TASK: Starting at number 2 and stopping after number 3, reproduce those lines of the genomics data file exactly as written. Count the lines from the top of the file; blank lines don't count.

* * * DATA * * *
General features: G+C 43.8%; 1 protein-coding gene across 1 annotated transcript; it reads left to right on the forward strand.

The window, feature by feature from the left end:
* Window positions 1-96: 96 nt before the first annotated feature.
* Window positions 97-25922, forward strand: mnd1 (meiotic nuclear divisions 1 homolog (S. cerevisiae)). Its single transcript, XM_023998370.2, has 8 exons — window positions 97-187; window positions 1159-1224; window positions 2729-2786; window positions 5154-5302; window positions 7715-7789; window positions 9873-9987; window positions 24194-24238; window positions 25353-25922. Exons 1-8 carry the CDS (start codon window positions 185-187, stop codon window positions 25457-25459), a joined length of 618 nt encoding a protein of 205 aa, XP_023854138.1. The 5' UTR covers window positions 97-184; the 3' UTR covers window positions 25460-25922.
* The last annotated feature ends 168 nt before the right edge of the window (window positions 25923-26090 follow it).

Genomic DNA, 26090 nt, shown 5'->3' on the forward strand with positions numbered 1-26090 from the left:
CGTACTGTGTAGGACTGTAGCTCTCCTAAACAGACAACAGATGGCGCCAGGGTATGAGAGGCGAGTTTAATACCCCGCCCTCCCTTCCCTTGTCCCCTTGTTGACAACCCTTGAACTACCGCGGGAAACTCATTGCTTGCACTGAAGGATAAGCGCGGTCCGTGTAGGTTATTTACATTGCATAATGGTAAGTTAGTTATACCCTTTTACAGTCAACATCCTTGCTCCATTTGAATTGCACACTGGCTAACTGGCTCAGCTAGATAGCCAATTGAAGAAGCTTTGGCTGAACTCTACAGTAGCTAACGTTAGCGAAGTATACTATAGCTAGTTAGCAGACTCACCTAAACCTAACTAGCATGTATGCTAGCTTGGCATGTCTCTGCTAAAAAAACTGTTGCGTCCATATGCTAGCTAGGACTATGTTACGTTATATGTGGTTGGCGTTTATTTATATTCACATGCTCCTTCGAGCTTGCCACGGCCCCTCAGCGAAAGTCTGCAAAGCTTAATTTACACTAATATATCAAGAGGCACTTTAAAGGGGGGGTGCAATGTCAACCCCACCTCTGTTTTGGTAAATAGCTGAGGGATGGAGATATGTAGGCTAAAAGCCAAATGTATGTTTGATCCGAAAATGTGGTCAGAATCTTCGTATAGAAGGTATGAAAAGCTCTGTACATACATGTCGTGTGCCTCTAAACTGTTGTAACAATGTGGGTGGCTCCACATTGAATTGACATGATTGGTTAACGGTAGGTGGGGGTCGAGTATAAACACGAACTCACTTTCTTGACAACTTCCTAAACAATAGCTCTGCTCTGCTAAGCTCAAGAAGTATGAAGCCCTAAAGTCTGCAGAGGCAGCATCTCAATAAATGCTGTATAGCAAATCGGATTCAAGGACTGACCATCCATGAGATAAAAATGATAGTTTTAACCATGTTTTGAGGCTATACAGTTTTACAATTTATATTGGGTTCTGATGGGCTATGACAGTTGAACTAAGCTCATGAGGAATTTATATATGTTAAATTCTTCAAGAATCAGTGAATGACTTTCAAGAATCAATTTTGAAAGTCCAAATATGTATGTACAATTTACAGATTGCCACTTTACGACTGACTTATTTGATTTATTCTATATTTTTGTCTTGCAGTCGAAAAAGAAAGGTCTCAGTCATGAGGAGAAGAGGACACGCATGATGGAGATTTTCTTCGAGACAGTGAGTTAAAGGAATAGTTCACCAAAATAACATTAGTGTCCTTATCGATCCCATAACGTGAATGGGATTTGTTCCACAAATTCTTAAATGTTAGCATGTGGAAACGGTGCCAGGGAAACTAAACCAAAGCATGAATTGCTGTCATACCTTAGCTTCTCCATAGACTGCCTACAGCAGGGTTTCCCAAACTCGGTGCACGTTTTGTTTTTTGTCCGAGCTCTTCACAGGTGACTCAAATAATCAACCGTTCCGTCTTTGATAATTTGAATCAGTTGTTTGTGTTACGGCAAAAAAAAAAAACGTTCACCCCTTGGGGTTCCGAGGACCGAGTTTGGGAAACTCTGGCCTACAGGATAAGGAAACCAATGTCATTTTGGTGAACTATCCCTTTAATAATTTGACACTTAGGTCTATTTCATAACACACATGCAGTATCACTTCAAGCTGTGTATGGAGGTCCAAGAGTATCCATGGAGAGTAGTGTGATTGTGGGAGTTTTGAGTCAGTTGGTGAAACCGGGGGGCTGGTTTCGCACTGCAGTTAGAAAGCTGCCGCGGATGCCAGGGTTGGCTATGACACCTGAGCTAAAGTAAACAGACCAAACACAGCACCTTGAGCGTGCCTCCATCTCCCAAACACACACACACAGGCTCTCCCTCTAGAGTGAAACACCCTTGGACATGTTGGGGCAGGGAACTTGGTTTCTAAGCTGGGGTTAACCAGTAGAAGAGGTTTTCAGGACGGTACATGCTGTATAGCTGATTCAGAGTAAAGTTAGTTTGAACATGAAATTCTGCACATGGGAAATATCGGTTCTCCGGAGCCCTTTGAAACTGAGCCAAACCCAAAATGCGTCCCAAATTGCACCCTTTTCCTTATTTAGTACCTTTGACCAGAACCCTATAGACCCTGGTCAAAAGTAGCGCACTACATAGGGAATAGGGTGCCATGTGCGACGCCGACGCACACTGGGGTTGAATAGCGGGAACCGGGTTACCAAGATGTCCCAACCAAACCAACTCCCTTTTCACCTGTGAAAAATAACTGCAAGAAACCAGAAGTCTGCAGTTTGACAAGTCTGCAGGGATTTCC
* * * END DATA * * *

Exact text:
The window, feature by feature from the left end:
* Window positions 1-96: 96 nt before the first annotated feature.